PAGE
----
The Vaccines learn that rock ‘n’ roll can’t solve everything

Put a wetsuit on, come on, come on! The Vaccines are, from left, Cowan, Robertson, Arnason and Young. The Vaccines play The Paradise in Boston on 1/29, at Terminal 5 in NYC on 1/31 and at Union Transfer in Philly on 2/1.

The first refrain a listener will hear on the Vaccines sophomore album is Justin Young, singing in a snotty punk voice, “I don’t really care about anybody else when I haven’t got my own life figured out.” This admission seems curious for a band who seem to have found their footing and are arguably living up to their latest album’s title, “The Vaccines Come of Age.” But Young says coming of age is not without its growing pains, and the lyrics really ring true for him.

“It’s just about being in your 20s, and it’s a very weird time because you’re expected to know who you are and where you want to go and how you want to get there, and I guess not everybody really does,” he says. “It’s weird, because I have friends who are the same age and some of them are parents, while some of them still live with their parents. And this is the first time in your life where you realize that you and your friends are at different points on the path.”

The path has been a scenic one for the past few years for Young and his cohorts, guitarist Freddie Cowan, bassist Árni Arnason and drummer Pete Robertson, if not a bit of a blur. A great debut in 2011 (“What Did You Expect from The Vaccines”) led to opening slots for big bands, which turned into festival dates, which turned into international headlining shows. Also in there were a handful of high profile collaborations (including ones with members of Franz Ferdinand and the Strokes), a series of show-postponing throat surgeries for Young (he had a polyp on his vocal cords) and a No. 1 album in their home country of England when “Come of Age” came out this fall.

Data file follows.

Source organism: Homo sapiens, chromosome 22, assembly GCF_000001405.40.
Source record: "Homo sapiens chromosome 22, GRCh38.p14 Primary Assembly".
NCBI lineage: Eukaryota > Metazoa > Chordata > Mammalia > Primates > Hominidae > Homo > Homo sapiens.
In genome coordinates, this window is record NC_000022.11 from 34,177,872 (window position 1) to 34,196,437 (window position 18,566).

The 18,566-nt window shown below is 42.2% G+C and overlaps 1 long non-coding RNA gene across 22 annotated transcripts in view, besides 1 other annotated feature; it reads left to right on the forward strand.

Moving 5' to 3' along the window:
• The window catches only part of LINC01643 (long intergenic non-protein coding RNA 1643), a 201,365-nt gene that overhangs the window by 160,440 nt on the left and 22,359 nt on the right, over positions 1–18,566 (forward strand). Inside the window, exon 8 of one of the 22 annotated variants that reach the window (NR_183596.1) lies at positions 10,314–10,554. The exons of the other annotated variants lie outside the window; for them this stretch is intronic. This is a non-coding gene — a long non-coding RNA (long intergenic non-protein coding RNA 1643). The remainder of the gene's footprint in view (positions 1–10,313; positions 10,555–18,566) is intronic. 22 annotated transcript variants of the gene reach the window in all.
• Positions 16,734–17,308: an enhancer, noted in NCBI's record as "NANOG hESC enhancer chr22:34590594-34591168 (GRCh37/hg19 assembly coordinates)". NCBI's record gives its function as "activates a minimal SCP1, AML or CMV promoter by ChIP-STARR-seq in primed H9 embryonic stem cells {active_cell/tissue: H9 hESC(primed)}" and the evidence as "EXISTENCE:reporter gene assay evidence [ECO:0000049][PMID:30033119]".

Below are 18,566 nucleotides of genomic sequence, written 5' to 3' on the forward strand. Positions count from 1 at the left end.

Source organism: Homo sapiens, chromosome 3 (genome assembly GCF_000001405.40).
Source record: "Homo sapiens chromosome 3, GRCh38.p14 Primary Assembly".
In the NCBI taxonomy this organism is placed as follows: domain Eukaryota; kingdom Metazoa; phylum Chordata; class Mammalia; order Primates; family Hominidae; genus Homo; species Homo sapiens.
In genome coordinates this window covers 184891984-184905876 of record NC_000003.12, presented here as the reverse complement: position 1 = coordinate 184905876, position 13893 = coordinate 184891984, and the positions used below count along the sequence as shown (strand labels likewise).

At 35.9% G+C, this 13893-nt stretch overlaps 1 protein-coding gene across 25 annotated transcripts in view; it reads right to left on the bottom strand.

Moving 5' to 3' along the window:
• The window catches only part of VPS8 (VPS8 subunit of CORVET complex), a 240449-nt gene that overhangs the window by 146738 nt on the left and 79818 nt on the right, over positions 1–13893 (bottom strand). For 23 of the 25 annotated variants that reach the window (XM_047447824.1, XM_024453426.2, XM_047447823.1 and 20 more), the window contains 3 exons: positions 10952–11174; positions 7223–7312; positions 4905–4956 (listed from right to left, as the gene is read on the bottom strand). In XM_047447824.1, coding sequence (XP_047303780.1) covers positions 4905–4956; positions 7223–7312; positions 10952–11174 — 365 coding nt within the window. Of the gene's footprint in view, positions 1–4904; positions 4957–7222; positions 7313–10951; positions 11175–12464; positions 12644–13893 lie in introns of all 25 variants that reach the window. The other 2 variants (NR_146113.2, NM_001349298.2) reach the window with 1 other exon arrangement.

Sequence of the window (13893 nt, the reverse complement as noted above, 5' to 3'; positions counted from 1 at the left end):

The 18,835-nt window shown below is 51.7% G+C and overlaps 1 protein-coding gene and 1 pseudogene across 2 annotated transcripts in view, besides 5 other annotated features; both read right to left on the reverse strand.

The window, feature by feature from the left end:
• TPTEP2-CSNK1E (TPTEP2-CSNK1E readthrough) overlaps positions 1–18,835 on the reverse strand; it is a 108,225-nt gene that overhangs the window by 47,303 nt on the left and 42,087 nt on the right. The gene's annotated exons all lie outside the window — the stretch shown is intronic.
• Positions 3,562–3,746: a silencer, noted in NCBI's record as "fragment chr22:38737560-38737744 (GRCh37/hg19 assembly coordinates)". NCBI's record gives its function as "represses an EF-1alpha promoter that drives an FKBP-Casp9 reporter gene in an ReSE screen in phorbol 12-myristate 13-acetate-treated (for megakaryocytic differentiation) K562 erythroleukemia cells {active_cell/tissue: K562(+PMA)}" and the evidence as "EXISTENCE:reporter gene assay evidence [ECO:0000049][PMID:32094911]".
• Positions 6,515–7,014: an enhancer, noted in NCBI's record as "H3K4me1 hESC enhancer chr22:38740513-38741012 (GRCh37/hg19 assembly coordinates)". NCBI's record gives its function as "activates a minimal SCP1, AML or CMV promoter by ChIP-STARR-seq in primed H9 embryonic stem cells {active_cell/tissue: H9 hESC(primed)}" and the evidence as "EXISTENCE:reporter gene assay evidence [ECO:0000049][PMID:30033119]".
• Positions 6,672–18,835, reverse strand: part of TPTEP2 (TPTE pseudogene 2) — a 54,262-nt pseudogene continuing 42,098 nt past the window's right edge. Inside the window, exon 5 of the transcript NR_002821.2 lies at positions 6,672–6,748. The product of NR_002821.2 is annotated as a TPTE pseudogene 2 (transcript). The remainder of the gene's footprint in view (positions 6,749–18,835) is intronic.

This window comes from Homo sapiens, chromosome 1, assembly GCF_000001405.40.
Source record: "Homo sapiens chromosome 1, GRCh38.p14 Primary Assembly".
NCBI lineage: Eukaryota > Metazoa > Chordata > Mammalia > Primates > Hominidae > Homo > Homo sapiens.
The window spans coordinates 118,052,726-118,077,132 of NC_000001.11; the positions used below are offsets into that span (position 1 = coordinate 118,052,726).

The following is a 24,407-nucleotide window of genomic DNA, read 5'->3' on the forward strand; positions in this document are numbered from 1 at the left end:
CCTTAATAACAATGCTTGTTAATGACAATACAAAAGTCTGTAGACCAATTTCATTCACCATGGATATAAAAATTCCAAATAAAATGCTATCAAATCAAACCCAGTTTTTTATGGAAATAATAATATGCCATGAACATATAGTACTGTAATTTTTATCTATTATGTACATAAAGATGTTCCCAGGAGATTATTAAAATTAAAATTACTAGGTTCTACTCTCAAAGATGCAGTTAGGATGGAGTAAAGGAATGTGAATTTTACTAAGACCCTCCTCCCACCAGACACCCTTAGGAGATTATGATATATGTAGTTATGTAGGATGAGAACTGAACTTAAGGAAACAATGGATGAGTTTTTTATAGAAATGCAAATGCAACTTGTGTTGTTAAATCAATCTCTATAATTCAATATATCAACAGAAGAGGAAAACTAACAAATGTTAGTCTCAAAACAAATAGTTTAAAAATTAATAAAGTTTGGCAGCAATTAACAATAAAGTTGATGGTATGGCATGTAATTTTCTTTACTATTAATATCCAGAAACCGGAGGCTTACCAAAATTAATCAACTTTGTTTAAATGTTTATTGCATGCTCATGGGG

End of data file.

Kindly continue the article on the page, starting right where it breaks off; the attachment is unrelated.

“For us, it felt like a more accomplished record,” says Young, “as it perhaps should and would a year-and-a-half later of having been playing together every night.”

But even with the band chemistry continuing to ferment, there is still an agitation to these songs that give the album life.

“When you’re a kid and you see these people in these bands, you think they’re these perfect beings beamed down from space,” says Young. “I definitely don’t feel like a different person, but perhaps I’m expected to be. I really didn’t want to make a record about being in a band and being a musician. I think that really disconnects you from your audience, because how can anyone relate to being in a band? So I wanted to talk about it from a human perspective, rather than a musician’s perspective. I think when you get into your mid 20s, you realize how big and bad the world is and no matter how much you cry over spilled milk, no one is gonna mop it up for you. The world is a cruel place and it’s like realizing that.”

But Young insist these are no spoiled rock star blues he’s experiencing. He says it’s almost the opposite: “We’re incredibly lucky and we’re doing everything we’ve ever wanted to do and we’re happy, but it’s like it doesn’t matter what position you’re put in, it still doesn’t change you as a person. You can only ever find happiness within yourself.”

Vaccines getting vaccines?
With the flu epidemic raging in American and the band about to begin their tour here, the question must be asked: Have The Vaccines been vaccinated?

“Well, I mean, no,” says Young. “We’re in Japan right now and flu is everywhere. Pete, our drummer, is ill in bed right now with flu. And the U.K. has the worst flu at the moment. I think it’s something like one million people have the flu now. So we might not be vaccinated but we’re prepared.”


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